Risky business?

High-yield debt is grabbing the headlines again. This blog has picked HY as its potential ‘canary in the coal mine’ – but is it about to stop chirping? This week I’ve picked out three charts that highlight the risks and two that suggest HY debt has a song or two to sing yet.

High-yield bond indices are on track for their worst month since January 2016 and three deals have been pulled from the market in the last week. So how worried should we be?

As many commentators have rightly pointed out, other HY deals have got away and most of the market pressure is in telecoms and retail – two especially pressured sectors. The fall should also be seen in the context of a long rally. When volatility is this low, any adverse movement seems noteworthy.  So, is there nothing to see here? May-be not right now. But, there’s no smoke without fire and, given how far and hot this rally has run, it’s worth taking a look under the hood. To do this I have five (hopefully) illuminating charts.

1. The squeeze

“The environment of continuing monetary accommodation—necessary to support activity and boost inflation—may lead to a continued search for yield where there is too much money chasing too few yielding assets, pushing investors beyond their traditional habitats”

IMF Global Financial Stability Report October 2017

IMF QE

The IMF quote above neatly sums up the paradox at the heart of our recovery. What if the cure for the last crisis is fueling the next one? The chart above – also from the IMF – illustrates the root of the problem. Their latest research shows that of the US$1.5t of debt issued by advanced economies since 2010, two thirds have been acquired by central banks. The IMF also forecasts that bond buying from the Bank of Japan and the ECB will exceed new issuance in the next five years.

Thus we’re still seeing a growing pool of money chasing a shrinking pool of assets, which is leaving safe assets in particular in very short supply and yielding next to (or less than) nothing. All of which has far reaching consequences.

2. The quest

Since 2007, this drop in yields has pushed investors beyond their normal risk mandates, compressing spreads and lowering volatility. The latest Bank of America Merrill Lynch survey of investors shows that a record high of investors saying that they are taking above normal levels of risk in their investment. The chart below sums up neatly why this might be.

imf yields

Theoretically, monetary policy normalisation removes the central bank as a major competitor for assets, which we can see start to happening in chart one. But, much of this credit availability in ‘safe assets’ is in US treasuries and the build-up of dependence and unconventional portfolios make withdrawal unpredictable. Central banks have been advised by a multitude of agencies to move slowly. Inflation isn’t providing an immediate push. So although all but the bank of Japan are now on the road to tightening, it’s still at a glacial rate and even slower than most expected even this time last year.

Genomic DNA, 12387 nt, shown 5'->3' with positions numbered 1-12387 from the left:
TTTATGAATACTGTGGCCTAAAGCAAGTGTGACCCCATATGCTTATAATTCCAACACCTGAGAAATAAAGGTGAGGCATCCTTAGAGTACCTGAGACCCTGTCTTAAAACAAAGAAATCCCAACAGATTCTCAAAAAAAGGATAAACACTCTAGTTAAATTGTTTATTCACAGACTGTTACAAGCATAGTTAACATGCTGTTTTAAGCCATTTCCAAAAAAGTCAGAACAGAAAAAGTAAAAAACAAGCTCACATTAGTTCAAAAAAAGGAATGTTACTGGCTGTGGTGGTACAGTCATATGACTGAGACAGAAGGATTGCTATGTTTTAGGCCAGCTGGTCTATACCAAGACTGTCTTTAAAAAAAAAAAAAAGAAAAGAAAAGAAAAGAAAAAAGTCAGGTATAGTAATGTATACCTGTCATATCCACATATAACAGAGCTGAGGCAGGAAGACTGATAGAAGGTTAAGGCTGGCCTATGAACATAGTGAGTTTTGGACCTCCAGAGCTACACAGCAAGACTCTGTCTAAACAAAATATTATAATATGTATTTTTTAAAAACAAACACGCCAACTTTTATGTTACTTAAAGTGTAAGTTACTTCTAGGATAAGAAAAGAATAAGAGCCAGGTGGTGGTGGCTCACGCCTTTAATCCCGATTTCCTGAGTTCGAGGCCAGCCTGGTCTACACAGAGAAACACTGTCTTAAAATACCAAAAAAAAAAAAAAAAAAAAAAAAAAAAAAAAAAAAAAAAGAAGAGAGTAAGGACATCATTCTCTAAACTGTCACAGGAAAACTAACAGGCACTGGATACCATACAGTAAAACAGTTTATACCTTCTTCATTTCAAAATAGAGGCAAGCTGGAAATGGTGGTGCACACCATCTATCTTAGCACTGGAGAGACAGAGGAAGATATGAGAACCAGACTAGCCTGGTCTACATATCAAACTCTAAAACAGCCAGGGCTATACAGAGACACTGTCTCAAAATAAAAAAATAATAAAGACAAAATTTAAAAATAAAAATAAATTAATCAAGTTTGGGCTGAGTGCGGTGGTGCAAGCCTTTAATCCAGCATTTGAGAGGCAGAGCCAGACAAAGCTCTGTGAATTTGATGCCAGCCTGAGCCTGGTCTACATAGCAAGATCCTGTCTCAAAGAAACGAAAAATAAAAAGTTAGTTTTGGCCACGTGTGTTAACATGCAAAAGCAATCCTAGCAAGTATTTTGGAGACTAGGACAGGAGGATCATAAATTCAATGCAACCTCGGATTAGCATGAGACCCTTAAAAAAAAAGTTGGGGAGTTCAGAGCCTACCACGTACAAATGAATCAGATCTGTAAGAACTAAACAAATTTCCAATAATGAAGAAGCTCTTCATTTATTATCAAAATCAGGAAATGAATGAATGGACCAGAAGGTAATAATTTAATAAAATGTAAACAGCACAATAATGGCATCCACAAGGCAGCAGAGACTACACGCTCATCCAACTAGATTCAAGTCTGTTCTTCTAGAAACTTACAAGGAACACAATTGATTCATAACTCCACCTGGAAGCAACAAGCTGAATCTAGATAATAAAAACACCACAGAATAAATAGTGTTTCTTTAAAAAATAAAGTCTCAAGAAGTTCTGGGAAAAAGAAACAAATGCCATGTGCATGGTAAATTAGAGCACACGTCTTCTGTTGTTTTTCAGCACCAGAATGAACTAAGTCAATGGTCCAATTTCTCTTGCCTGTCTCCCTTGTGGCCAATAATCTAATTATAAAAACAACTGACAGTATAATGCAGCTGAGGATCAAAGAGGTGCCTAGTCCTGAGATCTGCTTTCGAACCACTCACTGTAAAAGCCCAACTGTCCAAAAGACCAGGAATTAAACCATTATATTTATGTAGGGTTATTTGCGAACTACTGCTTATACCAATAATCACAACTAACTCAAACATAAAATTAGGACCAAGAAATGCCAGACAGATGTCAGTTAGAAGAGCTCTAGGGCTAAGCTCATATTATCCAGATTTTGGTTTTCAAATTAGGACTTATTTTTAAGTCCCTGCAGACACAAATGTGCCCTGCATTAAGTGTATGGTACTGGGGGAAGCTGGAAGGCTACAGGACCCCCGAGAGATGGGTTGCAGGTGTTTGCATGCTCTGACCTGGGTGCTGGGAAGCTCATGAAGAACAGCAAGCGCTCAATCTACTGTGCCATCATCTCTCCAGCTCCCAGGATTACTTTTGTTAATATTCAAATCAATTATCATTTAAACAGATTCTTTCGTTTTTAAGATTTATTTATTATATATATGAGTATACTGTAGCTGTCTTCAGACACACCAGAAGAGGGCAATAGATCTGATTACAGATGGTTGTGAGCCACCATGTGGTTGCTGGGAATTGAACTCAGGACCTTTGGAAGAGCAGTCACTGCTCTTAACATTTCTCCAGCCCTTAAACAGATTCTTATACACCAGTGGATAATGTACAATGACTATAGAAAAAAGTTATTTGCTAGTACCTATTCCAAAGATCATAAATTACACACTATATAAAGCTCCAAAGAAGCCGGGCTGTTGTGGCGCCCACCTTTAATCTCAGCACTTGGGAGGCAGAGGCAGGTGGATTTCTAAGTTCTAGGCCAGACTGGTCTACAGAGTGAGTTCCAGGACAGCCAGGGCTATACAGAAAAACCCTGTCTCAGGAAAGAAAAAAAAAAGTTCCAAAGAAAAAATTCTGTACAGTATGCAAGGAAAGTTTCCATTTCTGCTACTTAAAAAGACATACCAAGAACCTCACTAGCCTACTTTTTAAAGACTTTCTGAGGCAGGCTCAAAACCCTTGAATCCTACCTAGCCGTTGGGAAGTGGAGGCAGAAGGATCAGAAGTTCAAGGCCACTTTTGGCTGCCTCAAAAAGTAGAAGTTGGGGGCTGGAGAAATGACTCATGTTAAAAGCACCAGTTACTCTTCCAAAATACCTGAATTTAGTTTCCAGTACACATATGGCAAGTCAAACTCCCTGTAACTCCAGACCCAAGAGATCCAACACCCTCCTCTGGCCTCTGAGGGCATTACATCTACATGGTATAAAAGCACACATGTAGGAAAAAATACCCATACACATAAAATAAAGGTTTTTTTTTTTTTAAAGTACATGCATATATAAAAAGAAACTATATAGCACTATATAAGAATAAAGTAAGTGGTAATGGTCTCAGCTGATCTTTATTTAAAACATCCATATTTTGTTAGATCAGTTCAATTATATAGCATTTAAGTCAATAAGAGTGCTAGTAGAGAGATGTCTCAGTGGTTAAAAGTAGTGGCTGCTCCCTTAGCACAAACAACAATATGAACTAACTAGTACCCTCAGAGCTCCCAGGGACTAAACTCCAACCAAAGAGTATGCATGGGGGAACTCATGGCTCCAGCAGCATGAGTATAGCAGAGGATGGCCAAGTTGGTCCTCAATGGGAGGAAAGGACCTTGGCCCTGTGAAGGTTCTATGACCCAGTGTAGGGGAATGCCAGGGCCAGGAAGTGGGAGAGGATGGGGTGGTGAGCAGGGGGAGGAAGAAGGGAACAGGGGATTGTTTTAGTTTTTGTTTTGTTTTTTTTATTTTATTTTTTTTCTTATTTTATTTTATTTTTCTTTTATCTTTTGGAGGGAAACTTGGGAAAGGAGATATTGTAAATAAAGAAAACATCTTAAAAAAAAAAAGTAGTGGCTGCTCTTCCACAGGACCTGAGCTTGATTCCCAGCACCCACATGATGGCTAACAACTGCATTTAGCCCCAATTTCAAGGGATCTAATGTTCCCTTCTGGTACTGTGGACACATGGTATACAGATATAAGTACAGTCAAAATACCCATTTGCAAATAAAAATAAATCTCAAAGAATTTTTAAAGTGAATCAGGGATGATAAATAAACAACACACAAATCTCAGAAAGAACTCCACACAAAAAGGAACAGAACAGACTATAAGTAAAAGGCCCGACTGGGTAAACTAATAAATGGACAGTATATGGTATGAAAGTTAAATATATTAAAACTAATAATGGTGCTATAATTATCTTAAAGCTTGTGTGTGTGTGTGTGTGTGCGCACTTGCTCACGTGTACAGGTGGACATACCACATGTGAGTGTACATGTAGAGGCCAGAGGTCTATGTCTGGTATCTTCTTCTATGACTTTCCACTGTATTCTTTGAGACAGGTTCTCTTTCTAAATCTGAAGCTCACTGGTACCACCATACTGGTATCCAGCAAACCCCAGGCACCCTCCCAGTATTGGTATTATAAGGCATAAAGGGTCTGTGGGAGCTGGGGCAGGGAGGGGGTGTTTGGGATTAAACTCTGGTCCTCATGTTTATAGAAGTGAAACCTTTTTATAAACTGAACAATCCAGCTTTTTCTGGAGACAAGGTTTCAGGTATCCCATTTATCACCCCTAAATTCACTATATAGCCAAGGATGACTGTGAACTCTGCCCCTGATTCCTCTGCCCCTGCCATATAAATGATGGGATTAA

3. The offer

On the evidence above, there’s no immediate sign of liquidity drying up. That’s not entirely a bad thing – obviously – but the longer the dance, the more risks build. And this isn’t just an issue of investor portfolio, it also applies to lender protection. Data from ratings agencies shows that share of lower-rated companies has increased, but the compensation for credit risk in key corporate bond markets has fallen – as has the protections offered to lenders. They too are scrambling to find debt to invest in, creating high levels of competition.

Covenant fall

4. The upside

By now, you might be starting to think about tins and bottled water. But, as I hinted at the start, this is a complex situation with several mitigating factors. For a start, the banking system is healthier and more robust than before the crisis. In particular, international important banks have become more resilient, with stronger capital and liquidity lessening the chances of a systemic issue developing across the financial system.

Crucially, for HY companies, major economies are also still reporting a synchronised improvement in global activity – which is a powerful force. It helps to explain why EY’s Capital Confidence Barometer shows such a significant increase in corporate earnings confidence in the last six months.

CCB Global earnings

Amidst this positivity some sectors are feeling economic and structural strain. Telecoms is heavy indebted, in a state of upheaval and a significant portion of the high-yield debt market. Retail is similarly undergoing structural change. What this strong global economic backdrop should do is help investors hold their nerve and prevent contagion.

5. The upshot

The other major confidence building factor is an exceptionally low level of HY defaults. The base case from Moody’s is for European speculative-grade defaults to dip below 2% in 2018 – and below 3% in the US. Fundamentally, this is should support investor confidence. But, of course there is a paradox here too. One of the reasons why defaults are so low is the pull of investors into riskier credit.

Euro defaults

And it’s the presence of so many paradoxes, contradictions and sensitivities that helps to explain why we’re seeing such going into 2018. Moody’s base case is very close to their optimistic case, that economic growth will continue to help smooth the exit from monetary support. But, with so many investors in unfamiliar areas, rising levels of leverage and high valuations, it’s impossible to say never and their pessimistic scenario is puts default rates at their highest since 2009-10. The IMF have also come up with a downside scenario, in which a sudden repricing of risks leads to a financial crisis about a third as severe as the last one.

A more positive but riskier outlook with polarised scenarios…very 2017.

 


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